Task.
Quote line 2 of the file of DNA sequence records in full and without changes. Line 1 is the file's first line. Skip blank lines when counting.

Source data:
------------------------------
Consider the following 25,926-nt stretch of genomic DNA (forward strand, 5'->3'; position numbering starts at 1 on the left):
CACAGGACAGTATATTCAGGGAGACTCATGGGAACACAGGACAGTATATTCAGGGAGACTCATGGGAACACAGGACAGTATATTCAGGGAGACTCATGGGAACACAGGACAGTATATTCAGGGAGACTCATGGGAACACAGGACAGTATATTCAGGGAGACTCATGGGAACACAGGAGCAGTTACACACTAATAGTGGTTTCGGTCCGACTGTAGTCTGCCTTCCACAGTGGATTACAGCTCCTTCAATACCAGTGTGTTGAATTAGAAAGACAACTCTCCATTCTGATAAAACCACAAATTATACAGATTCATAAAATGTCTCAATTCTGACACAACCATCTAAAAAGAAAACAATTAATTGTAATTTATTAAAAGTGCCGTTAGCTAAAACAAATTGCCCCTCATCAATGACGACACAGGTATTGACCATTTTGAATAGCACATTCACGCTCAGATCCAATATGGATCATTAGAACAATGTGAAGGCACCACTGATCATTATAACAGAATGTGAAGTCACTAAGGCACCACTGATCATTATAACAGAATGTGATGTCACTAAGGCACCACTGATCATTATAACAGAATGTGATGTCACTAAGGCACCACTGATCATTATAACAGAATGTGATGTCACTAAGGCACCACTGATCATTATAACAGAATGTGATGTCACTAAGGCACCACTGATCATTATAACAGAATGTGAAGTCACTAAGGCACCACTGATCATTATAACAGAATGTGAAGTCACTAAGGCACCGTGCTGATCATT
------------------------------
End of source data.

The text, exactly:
CACAGGACAGTATATTCAGGGAGACTCATGGGAACACAGGACAGTATATTCAGGGAGACTCATGGGAACACAGGACAGTATATTCAGGGAGACTCATGGGAACACAGGACAGTATATTCAGGGAGACTCATGGGAACACAGGACAGTATATTCAGGGAGACTCATGGGAACACAGGAGCAGTTACACACTAATAGTGGTTTCGGTCCGACTGTAGTCTGCCTTCCACAGTGGATTACAGCTCCTTCAATACCAGTGTGTTGAATTAGAAAGACAACTCTCCATTCTGATAAAACCACAAATTATACAGATTCATAAAATGTCTCAATTCTGACACAACCATCTAAAAAGAAAACAATTAATTGTAATTTATTAAAAGTGCCGTTAGCTAAAACAAATTGCCCCTCATCAATGACGACACAGGTATTGACCATTTTGAATAGCACATTCACGCTCAGATCCAATATGGATCATTAGAACAATGTGAAGGCACCACTGATCATTATAACAGAATGTGAAGTCACTAAGGCACCACTGATCATTATAACAGAATGTGATGTCACTAAGGCACCACTGATCATTATAACAGAATGTGATGTCACTAAGGCACCACTGATCATTATAACAGAATGTGATGTCACTAAGGCACCACTGATCATTATAACAGAATGTGATGTCACTAAGGCACCACTGATCATTATAACAGAATGTGAAGTCACTAAGGCACCACTGATCATTATAACAGAATGTGAAGTCACTAAGGCACCGTGCTGATCATT